Scooby-Doo is one of the most beloved and famous cartoon characters of all time, and Hanna-Barbera certainly collected a lot of dividends on the popularity of Scooby-Doo, Where Are You? in the early 70s. And what better way to milk it than to create imitation after imitation? And thus was born 1976’s Jabberjaw, the self-proclaimed “Most Futuristic Shark You Ever Saw”. Personally, I’ve been lead to believe that futuristic sharks would be hyper-intelligent and shoot lasers, but Hanna-Barbera went in a different direction, creating a barely intelligent shark who plays drums in a band and fights crime on the side.
Jabberjaw basically follows the standard 1970’s teen hijinx format where a group of meddling kids find themselves learning of some sort of crazy crime that only they can foil for whatever reason. In this case, it’s a musical group called The Neptunes who live in a future where the cities are not only underwater, they also have punny water-based names such as Aquapulco and Aqualaska. Although at times you have to question just how advanced this future is if some comedic stereotypes exist, such as those seen in the genie-riddled Middle Eastern underwater city.
Aside from the whole talking shark and underwater band thing, there’s nothing incredibly unique about the show. In addition to being Scooby-Doo in shark form, Jabberjaw’s personality is essentially a blend of Rodney Dangerfield, the Cowardly Lion, and Curly from The Three Stooges, often spouting the catchphrase “I don’t get no respect” and ending many sentences with a hearty “NYUK NYUK NYUK”. That isn’t to say he isn’t entertaining. Frank Welker is at the top of his game voicing the shark, and, if you don’t find him incredibly annoying, he is pretty funny. Jabberjaw almost feels like the precursor to Futurama‘s Dr. Zoidberg.
The Neptunes are cardboard cutouts of the typical Hanna-Barbera teenage gang, particularly their leader, Biff, who has no defining trait I can find besides “straight man”. Bubbles is the ditzy blonde who often has trouble understanding the situation and constructing basic sentences. Shelly is the bossy, attention-seeking egotist who is supposedly attractive. (Yet I can’t help but find her constantly sleepy-looking eyes to be odd looking.) Clamhead is the thin, overly excitable best friend of Jabber. His real name is apparently “Cleveland Rogers”, which makes it possible that he’s not only a copy of Scooby Doo’s Shaggy, a.k.a. “Norville Rogers”, but perhaps a descendant of his.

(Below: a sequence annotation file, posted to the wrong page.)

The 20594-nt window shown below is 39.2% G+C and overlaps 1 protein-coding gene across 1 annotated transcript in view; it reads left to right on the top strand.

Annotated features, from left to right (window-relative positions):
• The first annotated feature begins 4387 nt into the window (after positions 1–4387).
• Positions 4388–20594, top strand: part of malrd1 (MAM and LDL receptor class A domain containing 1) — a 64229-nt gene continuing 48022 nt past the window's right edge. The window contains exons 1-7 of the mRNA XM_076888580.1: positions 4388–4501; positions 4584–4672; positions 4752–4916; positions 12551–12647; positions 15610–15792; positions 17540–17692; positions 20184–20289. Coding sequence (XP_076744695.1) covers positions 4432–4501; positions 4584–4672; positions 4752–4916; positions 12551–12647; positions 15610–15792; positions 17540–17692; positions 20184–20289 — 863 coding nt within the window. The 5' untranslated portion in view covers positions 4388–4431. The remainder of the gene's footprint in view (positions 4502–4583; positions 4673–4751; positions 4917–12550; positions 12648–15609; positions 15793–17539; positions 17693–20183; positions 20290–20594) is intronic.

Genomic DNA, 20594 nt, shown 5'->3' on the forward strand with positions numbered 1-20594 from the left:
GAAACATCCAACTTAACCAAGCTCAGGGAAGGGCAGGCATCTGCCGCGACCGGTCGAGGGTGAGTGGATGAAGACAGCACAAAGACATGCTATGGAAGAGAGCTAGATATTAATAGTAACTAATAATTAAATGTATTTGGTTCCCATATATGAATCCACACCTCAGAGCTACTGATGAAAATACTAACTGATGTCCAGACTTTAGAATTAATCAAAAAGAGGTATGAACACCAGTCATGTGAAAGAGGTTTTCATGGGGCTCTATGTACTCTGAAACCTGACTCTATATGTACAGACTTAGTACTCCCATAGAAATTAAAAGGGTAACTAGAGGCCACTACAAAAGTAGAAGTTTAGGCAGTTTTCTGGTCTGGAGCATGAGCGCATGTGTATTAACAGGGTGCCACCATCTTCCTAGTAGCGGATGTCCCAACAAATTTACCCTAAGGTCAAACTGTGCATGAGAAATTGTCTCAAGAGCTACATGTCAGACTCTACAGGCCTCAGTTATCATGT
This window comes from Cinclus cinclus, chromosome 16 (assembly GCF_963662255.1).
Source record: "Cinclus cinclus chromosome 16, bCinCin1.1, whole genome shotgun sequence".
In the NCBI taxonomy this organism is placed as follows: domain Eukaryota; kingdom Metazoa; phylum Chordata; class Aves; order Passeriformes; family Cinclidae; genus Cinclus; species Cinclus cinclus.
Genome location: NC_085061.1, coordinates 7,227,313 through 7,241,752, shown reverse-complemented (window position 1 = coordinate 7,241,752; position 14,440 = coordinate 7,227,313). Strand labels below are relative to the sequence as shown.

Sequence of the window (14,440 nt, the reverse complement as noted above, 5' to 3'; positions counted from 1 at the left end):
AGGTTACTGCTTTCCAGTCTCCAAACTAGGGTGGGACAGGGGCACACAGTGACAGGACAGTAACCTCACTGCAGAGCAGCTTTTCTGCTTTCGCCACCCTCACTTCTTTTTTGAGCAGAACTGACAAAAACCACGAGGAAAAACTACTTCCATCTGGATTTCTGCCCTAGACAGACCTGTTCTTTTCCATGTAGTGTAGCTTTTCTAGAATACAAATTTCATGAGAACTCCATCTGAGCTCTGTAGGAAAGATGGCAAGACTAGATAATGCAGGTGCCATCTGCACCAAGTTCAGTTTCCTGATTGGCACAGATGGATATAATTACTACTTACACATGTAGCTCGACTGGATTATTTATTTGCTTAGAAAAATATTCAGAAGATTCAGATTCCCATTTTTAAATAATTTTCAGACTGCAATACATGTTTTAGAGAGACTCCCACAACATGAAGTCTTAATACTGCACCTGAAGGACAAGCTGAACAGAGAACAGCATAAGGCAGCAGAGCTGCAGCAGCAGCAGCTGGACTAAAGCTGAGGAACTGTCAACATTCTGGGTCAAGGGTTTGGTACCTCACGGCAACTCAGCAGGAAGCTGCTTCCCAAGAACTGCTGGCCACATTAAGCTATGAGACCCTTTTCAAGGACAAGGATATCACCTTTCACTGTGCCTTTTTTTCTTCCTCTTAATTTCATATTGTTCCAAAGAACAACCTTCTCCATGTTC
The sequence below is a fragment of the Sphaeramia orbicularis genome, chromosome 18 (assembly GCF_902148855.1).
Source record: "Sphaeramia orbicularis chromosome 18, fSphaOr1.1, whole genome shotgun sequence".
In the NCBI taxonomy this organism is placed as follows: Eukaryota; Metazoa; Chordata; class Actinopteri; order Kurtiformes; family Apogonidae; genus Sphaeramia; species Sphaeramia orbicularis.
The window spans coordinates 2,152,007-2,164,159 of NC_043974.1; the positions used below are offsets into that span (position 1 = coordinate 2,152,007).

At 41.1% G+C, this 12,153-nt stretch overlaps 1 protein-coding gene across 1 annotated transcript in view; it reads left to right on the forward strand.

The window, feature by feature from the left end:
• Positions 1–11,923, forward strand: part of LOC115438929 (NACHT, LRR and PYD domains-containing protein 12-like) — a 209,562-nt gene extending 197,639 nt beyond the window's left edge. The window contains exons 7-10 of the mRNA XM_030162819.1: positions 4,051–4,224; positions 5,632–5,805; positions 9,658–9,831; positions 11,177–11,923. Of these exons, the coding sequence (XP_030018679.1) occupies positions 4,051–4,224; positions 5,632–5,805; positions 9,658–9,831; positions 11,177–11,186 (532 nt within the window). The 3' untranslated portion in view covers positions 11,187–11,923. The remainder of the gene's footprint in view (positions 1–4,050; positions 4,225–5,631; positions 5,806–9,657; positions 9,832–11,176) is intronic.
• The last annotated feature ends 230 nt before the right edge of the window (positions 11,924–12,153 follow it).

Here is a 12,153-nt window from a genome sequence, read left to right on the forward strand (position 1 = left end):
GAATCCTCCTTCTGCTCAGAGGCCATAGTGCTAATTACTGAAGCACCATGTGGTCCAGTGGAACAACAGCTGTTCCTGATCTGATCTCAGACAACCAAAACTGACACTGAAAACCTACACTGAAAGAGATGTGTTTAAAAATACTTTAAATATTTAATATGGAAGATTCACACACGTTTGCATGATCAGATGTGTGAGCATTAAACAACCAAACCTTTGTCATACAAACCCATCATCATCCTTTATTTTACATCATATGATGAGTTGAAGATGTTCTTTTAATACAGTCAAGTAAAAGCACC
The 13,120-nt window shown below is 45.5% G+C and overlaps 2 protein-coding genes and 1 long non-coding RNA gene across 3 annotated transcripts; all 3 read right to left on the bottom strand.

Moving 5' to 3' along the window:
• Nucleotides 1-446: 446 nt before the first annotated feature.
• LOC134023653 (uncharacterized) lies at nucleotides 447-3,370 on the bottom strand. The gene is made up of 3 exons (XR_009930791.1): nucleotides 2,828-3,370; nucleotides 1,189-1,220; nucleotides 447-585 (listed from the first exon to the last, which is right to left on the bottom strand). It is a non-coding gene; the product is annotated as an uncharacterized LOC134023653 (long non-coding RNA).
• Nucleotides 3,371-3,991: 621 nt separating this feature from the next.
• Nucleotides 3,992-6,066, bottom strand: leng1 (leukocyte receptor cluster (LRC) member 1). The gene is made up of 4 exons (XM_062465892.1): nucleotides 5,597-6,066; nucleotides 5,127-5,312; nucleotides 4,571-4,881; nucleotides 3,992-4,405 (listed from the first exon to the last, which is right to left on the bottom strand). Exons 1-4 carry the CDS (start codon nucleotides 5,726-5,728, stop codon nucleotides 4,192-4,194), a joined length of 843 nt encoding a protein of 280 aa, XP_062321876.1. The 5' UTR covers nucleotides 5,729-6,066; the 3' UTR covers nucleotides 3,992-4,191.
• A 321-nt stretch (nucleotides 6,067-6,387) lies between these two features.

There are a lot of laughs in Jabberjaw; the characters may not have a lot of originality, but at least they’re amusing. Bubbles’ wordplay, Shelly’s insults, and Jabber’s reaction to anything is funny. It’s a shame that there’s a laugh track, because it can be a little distracting. Ditto the weird musical montage chase scenes. The Neptunes are a band and go from city to city because of their gigs, but I find it strange that we hear more music when they’re being chased by supervillains than when they’re giving actual performances. Not that I wanted to hear more of their bland not-so-futuristic music or anything. The crimebusting they do is entertaining enough. The supervillains they face on the show are kind of cool in a fun, goofy way. They even end up fighting what appears to be Space Ghost’s Zorak and his race of alien insects in one episode.
The Neptunes work fairly well as a team. Many times they will think to call the police first, but they still manage to get into deeper trouble. Oftentimes they have to come up with some crazy scheme or disguise themselves or formulate an escape plan. It’s interesting that it’s not always the same person who comes up with the plan, and even Bubbles gets a good idea now and then. This is probably why Biff is the least interesting character since he’s not always in command, but at least no one is completely useless.
Jabberjaw, being the star of the show and all, is the most useful at getting out of a tough situation. Now, you’d think that a 15-foot-long great white shark could simply turn around and rip human pursuers apart with his sharp teeth, but he never does. Granted, it’s a lot funnier to see him run away, using his tiny tail fins as feet, and hide by squeezing into small spots, but it makes you wonder. At least he puts those jaws to good use when he gets the chance to rip apart the doors of any cage he gets put in. Apparently, he also has the ability to contort and transform his body in many ways which lets him turn into things like a bridge or a trampoline, whatever the plot calls for. Maybe he can do that because sharks don’t actually have bones, but at least this can be a justification for the fact that he’s shown off-model so many times. Jabber can also be a liability to the group, being the target of futuristic shark ejectors, which seem to be everywhere and come complete with wacky mechanical arms. It makes sense: cities are underwater and public places do need protection from some of the more deadly creatures in the sea. However, I can only conclude from what we’re shown that shark ejectors were built, not because sharks are so dangerous, but because they have evolved to the point where they’re incredibly irritating.
All things considered, Jabberjaw is a pretty good show. It can be cheesy, it isn’t terribly unique, and watching it now shows how dated it is, but it can actually be very amusing, and there are plenty of laughs to be had. As a character, Jabberjaw has made some re-appearances in other Hanna-Barbera material (including an episode of Harvey Birdman: Attorney At Law). A DVD-release of the complete 16 episode series has been a long-time coming, and Jabberjaw himself will be happy that he’s finally getting some respect.
Jabberjaw: The Complete Series can be ordered directly from Warner Archive.